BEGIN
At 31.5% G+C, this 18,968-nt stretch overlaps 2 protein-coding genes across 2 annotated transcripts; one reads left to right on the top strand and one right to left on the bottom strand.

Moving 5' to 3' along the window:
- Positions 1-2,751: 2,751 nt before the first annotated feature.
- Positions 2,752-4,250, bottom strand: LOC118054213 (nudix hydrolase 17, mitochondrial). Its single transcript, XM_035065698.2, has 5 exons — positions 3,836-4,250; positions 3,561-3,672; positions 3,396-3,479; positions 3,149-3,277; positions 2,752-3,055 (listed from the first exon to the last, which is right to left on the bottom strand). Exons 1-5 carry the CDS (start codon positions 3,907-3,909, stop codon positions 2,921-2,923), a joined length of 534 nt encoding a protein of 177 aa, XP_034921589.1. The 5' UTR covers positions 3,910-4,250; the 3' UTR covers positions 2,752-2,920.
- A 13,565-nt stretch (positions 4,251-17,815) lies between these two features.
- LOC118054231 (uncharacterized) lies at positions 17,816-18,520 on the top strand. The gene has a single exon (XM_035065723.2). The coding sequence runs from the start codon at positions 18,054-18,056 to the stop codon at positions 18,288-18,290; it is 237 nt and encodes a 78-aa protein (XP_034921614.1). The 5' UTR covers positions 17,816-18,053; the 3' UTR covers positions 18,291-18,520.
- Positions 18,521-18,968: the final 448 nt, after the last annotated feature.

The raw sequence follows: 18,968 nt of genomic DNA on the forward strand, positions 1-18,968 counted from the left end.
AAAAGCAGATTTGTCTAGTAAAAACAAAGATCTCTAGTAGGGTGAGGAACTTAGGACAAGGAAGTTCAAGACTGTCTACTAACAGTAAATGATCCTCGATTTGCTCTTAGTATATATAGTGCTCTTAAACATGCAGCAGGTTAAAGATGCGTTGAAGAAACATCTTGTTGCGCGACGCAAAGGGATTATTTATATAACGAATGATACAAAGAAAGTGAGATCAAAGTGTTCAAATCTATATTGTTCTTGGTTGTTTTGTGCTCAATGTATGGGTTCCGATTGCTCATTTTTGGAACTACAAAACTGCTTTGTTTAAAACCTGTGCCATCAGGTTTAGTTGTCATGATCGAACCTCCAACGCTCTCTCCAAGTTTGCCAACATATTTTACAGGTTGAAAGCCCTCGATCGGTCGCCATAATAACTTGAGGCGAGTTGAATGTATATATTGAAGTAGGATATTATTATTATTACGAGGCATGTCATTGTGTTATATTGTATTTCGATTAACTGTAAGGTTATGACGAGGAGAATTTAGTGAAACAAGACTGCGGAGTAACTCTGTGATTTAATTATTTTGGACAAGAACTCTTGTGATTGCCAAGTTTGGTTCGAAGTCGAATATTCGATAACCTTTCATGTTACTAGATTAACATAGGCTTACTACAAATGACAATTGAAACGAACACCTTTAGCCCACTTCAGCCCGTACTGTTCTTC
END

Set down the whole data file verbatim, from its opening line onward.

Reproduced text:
At 31.5% G+C, this 18,968-nt stretch overlaps 2 protein-coding genes across 2 annotated transcripts; one reads left to right on the top strand and one right to left on the bottom strand.

Moving 5' to 3' along the window:
- Positions 1-2,751: 2,751 nt before the first annotated feature.
- Positions 2,752-4,250, bottom strand: LOC118054213 (nudix hydrolase 17, mitochondrial). Its single transcript, XM_035065698.2, has 5 exons — positions 3,836-4,250; positions 3,561-3,672; positions 3,396-3,479; positions 3,149-3,277; positions 2,752-3,055 (listed from the first exon to the last, which is right to left on the bottom strand). Exons 1-5 carry the CDS (start codon positions 3,907-3,909, stop codon positions 2,921-2,923), a joined length of 534 nt encoding a protein of 177 aa, XP_034921589.1. The 5' UTR covers positions 3,910-4,250; the 3' UTR covers positions 2,752-2,920.
- A 13,565-nt stretch (positions 4,251-17,815) lies between these two features.
- LOC118054231 (uncharacterized) lies at positions 17,816-18,520 on the top strand. The gene has a single exon (XM_035065723.2). The coding sequence runs from the start codon at positions 18,054-18,056 to the stop codon at positions 18,288-18,290; it is 237 nt and encodes a 78-aa protein (XP_034921614.1). The 5' UTR covers positions 17,816-18,053; the 3' UTR covers positions 18,291-18,520.
- Positions 18,521-18,968: the final 448 nt, after the last annotated feature.

The raw sequence follows: 18,968 nt of genomic DNA on the forward strand, positions 1-18,968 counted from the left end.
AAAAGCAGATTTGTCTAGTAAAAACAAAGATCTCTAGTAGGGTGAGGAACTTAGGACAAGGAAGTTCAAGACTGTCTACTAACAGTAAATGATCCTCGATTTGCTCTTAGTATATATAGTGCTCTTAAACATGCAGCAGGTTAAAGATGCGTTGAAGAAACATCTTGTTGCGCGACGCAAAGGGATTATTTATATAACGAATGATACAAAGAAAGTGAGATCAAAGTGTTCAAATCTATATTGTTCTTGGTTGTTTTGTGCTCAATGTATGGGTTCCGATTGCTCATTTTTGGAACTACAAAACTGCTTTGTTTAAAACCTGTGCCATCAGGTTTAGTTGTCATGATCGAACCTCCAACGCTCTCTCCAAGTTTGCCAACATATTTTACAGGTTGAAAGCCCTCGATCGGTCGCCATAATAACTTGAGGCGAGTTGAATGTATATATTGAAGTAGGATATTATTATTATTACGAGGCATGTCATTGTGTTATATTGTATTTCGATTAACTGTAAGGTTATGACGAGGAGAATTTAGTGAAACAAGACTGCGGAGTAACTCTGTGATTTAATTATTTTGGACAAGAACTCTTGTGATTGCCAAGTTTGGTTCGAAGTCGAATATTCGATAACCTTTCATGTTACTAGATTAACATAGGCTTACTACAAATGACAATTGAAACGAACACCTTTAGCCCACTTCAGCCCGTACTGTTCTTC